Capital Market Investments
Capital markets are where savings and investments are channeled between suppliers—people or institutions with capital to lend or invest—and those in need. Suppliers typically include banks and investors while those who seek capital are businesses, governments, and individuals. Capital markets are used primarily to sell financial products such as equities and debt securities. Equities are stocks, which are ownership shares in a company. Debt securities, such as bonds, are interest-bearing IOUs.
These markets are divided into two different categories: primary markets—where new equity stock and bond issues are sold to investors—and secondary markets, which trade existing securities. Capital markets are a crucial part of a functioning modern economy because they move money from the people who have it to those who need it for productive use.
Primary vs. Secondary Markets
When a company publicly sells new stocks or bonds for the first time—such as in an initial public offering (IPO)—it does so in the primary capital market. This market is sometimes called the new issues market. When investors purchase securities on the primary capital market, the company that offers the securities hires an underwriting firm to review it and create a prospectus outlining the price and other details of the securities to be issued.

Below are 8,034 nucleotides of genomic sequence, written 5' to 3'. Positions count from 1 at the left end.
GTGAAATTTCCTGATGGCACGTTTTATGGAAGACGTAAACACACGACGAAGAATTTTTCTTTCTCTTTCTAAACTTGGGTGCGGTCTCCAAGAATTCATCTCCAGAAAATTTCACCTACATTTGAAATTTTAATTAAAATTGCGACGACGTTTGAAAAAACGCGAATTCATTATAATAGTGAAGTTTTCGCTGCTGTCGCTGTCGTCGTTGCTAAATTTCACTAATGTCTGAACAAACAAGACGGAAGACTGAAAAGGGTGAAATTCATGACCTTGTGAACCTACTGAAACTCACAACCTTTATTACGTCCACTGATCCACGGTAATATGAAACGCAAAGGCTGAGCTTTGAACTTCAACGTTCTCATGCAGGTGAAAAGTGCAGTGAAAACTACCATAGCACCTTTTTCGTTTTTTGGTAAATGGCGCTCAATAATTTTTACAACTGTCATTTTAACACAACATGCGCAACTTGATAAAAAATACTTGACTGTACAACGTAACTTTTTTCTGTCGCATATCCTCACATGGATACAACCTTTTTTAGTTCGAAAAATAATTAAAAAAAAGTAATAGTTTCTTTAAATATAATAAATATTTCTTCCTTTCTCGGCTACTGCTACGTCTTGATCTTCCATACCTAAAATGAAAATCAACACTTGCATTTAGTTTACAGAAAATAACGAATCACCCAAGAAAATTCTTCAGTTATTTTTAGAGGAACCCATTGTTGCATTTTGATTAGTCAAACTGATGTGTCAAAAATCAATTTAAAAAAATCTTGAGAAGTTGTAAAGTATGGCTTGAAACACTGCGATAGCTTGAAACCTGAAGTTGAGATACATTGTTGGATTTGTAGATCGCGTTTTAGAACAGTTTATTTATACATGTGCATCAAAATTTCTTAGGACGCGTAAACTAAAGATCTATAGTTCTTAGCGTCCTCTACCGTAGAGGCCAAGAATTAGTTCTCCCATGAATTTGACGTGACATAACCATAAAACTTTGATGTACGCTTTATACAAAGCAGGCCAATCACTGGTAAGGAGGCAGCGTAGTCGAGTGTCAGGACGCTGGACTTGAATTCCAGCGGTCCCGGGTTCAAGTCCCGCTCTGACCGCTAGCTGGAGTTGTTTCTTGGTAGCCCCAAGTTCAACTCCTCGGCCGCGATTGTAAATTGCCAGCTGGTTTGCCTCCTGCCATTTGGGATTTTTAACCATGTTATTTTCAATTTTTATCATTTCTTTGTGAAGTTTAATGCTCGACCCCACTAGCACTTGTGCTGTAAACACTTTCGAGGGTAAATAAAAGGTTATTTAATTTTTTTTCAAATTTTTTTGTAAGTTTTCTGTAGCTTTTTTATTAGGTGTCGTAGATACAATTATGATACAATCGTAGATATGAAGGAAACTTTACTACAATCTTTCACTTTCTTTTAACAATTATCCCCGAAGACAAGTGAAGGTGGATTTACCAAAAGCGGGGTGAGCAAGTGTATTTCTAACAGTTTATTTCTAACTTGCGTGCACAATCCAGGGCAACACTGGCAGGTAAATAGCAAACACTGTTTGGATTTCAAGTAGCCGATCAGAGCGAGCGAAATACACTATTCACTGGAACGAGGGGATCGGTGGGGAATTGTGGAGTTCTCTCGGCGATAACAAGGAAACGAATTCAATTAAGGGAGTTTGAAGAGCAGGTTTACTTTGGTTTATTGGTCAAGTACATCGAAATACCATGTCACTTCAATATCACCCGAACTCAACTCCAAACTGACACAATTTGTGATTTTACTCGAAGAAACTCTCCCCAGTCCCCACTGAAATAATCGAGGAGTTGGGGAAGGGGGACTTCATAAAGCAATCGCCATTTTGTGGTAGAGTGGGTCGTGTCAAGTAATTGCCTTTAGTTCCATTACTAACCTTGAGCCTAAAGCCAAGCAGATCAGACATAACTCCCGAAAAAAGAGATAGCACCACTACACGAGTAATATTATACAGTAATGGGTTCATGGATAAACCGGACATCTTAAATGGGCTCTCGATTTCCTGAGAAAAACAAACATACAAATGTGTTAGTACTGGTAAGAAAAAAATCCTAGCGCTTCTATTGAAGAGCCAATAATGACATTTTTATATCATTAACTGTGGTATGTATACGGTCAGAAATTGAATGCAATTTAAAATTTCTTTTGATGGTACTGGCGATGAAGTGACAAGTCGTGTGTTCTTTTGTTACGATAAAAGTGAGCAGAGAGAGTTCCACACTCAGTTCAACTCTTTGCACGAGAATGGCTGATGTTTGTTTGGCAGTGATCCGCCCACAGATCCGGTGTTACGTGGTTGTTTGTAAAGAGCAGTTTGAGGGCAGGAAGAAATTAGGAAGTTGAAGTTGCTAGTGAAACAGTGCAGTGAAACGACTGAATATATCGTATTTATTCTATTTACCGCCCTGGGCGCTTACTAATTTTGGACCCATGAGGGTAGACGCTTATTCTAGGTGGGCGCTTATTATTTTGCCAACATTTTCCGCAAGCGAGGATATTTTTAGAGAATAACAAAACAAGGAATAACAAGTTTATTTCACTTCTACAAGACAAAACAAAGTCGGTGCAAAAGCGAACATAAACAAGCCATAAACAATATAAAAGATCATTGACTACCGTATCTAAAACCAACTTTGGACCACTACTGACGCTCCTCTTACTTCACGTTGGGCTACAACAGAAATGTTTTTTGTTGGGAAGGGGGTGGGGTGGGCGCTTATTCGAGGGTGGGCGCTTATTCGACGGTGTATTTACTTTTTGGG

All issues on the primary market are subject to strict regulation. Companies must file statements with the Securities and Exchange Commission (SEC) and other securities agencies and must wait until their filings are approved before they can go public.
Small investors are often unable to buy securities on the primary market because the company and its investment bankers want to sell all of the available securities in a short period of time to meet the required volume, and they must focus on marketing the sale to large investors who can buy more securities at once. Marketing the sale to investors can often include a roadshow or dog and pony show, in which investment bankers and the company's leadership travel to meet with potential investors and convince them of the value of the security being issued.
The secondary market, on the other hand, includes venues overseen by a regulatory body like the SEC where these previously issued securities are traded between investors. Issuing companies do not have a part in the secondary market. The New York Stock Exchange (NYSE) and Nasdaq are examples of secondary markets.
The secondary market has two different categories: the auction and the dealer markets. The auction market is home to the open outcry system where buyers and sellers congregate in one location and announce the prices at which they are willing to buy and sell their securities. The NYSE is one such example. In dealer markets, though, people trade through electronic networks. Most small investors trade through dealer markets.
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